Thread: Calling the Same Array from main(): Specified and Random

  1. #1
    Registered User
    Join Date
    Apr 2019

    Calling the Same Array from main(): Specified and Random

    Good morning!

    I am attempting to do some C practice in preparation from an exam. In one of these prompts, the instructions are asking me to write an array that will be populated by random integers. This step was added onto the a previous step and are to be connected. In the previous step, I created an array with five values. There are two prototypes that were asked to be written and they are called from the main. The only issue that I am really having here that when I call the functions, they both have the same numbers. Why are the random integers being given to both sets of arrays?

    #include <stdio.h>#include <stddef.h>
    #include <stdlib.h>
    void display(int testArray[]);
    void randPop(int testArray[]);
    int main()
        int testArray [5] = {22, 3, 5, 707, 1};
        return 0;
    void display(int testArray[])
        int i;
        for (size_t i = 0; i < 5; ++i) {
            printf("%7zu%13d\n", i, testArray[i]);
    void randPop(int testArray[])
        int j;
        for (size_t j = 0; j < 5; ++j) {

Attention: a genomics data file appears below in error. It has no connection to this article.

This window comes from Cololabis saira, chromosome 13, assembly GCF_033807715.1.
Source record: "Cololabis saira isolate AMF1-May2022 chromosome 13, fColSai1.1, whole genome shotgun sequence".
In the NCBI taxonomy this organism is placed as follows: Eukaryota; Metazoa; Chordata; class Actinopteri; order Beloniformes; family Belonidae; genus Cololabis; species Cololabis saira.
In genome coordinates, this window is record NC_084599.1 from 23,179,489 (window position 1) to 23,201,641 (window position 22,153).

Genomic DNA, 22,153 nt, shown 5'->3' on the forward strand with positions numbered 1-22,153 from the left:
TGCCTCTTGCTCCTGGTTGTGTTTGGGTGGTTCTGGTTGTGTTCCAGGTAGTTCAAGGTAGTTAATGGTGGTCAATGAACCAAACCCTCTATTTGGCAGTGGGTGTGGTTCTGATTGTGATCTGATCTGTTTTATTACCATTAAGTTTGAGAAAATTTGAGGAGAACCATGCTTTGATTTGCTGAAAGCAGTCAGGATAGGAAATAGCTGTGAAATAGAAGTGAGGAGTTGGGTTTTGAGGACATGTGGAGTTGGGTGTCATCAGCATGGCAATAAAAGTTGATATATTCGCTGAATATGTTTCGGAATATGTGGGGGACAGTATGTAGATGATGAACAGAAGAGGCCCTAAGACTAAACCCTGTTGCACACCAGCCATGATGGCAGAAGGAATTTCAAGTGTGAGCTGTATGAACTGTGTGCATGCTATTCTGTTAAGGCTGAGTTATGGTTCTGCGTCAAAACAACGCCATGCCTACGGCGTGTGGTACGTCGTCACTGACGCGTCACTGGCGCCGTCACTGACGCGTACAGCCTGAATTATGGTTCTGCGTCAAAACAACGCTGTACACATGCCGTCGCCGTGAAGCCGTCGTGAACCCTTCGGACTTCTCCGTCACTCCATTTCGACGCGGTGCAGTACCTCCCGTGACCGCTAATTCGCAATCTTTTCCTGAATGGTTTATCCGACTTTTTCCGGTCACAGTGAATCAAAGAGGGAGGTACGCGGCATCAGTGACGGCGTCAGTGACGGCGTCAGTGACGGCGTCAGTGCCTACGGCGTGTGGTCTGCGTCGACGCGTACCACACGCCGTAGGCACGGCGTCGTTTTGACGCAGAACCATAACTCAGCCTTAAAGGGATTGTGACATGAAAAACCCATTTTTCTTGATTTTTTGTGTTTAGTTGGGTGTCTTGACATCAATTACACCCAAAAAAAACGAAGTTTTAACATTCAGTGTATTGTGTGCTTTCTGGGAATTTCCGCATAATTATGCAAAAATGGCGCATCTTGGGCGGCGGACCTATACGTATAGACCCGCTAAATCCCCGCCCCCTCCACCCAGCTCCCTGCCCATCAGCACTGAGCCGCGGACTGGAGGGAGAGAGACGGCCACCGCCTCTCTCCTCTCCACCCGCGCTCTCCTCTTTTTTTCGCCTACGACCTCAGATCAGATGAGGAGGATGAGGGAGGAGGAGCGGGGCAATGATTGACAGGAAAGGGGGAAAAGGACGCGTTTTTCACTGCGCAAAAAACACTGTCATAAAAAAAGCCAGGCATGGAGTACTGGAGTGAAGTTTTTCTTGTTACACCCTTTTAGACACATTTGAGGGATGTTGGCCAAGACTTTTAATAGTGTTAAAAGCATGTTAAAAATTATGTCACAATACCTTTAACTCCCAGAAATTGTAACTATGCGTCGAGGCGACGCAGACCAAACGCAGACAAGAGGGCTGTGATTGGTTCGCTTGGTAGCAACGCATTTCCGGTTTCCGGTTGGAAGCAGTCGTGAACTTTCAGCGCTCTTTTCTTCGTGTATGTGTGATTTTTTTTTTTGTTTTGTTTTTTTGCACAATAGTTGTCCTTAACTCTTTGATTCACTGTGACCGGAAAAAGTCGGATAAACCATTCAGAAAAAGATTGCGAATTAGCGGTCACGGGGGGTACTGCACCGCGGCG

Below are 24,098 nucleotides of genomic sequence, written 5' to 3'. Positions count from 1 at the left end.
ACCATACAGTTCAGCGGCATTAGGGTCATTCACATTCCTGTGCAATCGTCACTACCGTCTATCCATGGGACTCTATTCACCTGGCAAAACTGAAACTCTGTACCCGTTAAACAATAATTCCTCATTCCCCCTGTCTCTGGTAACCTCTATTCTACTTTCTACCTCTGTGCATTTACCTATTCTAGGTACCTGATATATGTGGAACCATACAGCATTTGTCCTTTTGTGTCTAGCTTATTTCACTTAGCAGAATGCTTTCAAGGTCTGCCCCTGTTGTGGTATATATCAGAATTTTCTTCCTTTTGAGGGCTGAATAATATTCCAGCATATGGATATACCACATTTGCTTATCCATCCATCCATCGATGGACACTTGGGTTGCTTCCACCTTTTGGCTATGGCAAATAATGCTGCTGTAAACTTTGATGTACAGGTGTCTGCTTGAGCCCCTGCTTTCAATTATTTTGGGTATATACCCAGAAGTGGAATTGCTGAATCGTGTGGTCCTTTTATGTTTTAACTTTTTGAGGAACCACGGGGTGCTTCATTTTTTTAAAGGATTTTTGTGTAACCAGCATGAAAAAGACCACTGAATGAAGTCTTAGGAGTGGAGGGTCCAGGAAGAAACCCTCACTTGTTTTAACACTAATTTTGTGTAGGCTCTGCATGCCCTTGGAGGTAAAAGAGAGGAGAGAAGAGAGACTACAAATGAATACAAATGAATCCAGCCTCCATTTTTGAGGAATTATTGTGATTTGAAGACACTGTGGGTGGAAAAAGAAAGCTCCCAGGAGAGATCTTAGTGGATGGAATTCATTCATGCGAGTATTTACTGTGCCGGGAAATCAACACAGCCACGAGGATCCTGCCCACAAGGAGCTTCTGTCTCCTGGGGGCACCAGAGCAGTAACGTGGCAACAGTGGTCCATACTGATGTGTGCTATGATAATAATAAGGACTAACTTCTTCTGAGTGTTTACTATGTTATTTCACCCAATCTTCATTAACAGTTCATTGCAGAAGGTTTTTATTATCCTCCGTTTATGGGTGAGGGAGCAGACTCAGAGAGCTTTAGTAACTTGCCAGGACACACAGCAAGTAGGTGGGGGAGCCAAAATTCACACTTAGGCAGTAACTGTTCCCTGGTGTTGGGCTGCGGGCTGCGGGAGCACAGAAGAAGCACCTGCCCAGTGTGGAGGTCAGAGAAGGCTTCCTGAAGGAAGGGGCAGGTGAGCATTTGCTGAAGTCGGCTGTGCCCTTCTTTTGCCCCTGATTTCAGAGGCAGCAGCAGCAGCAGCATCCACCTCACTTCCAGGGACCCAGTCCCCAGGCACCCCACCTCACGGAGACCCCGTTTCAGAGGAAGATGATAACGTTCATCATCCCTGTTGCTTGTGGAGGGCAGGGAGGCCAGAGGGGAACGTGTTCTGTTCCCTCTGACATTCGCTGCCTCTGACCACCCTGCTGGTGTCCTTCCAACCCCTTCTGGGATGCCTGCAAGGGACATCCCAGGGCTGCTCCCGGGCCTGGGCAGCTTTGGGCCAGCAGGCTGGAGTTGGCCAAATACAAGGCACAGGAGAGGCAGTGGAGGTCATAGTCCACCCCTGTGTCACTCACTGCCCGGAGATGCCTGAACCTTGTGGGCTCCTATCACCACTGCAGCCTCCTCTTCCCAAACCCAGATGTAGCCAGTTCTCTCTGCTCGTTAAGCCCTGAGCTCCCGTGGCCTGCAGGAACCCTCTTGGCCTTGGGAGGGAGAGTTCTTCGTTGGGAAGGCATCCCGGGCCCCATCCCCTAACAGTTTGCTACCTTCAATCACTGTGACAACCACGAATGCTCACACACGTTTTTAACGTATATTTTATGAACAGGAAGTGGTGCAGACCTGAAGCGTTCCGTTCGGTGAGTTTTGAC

testArray[j] = rand() % 100 + 1;
            printf("%7zu%13d\n", j, testArray[j]);
    Is there a way to supply randPop with random integers and leave display with the original specified integers when called from the same array? I want to pass testArray to both randPop and display.

    Thank you for all help in advance! It is grealy appreciated!

  2. #2
    C++ Witch laserlight's Avatar
    Join Date
    Oct 2003
    That's expected: you randomly populated the array and then you displayed it. If you wanted to print the array with the original hardcoded values, then you should call display before calling randPop.

    Also, you need to seed the pseudorandom number generator by calling srand near the start of the main function with a seed that differs on each run of the program. If not, it'll be as if you wrote srand(1) at the start of main, i.e., the same seed is always used so you always get the same sequence of pseudorandom numbers. This can be done by #include <time.h> and writing:
    srand((unsigned int)time(NULL));
    By the way, don't do this:
    int i;
    for (size_t i = 0; i < 5; ++i) {
    What you're doing is declaring a variable named i of type int, then immediately shadowing it in the scope of the for loop by declaring another variable named i of type size_t. Get rid of the first, unused, declaration of i.
    Last edited by laserlight; 04-29-2019 at 11:16 AM.
    Quote Originally Posted by Bjarne Stroustrup (2000-10-14)
    I get maybe two dozen requests for help with some sort of programming or design problem every day. Most have more sense than to send me hundreds of lines of code. If they do, I ask them to find the smallest example that exhibits the problem and send me that. Mostly, they then find the error themselves. "Finding the smallest program that demonstrates the error" is a powerful debugging tool.
    Look up a C++ Reference and learn How To Ask Questions The Smart Way

  3. #3
    Registered User
    Join Date
    Apr 2019
    Thank you so much for your help! Your suggestion helped perfectly and I even learned a little bit more that I likely wouldn't have got on my own. I really appreciate it!
    Best regards!

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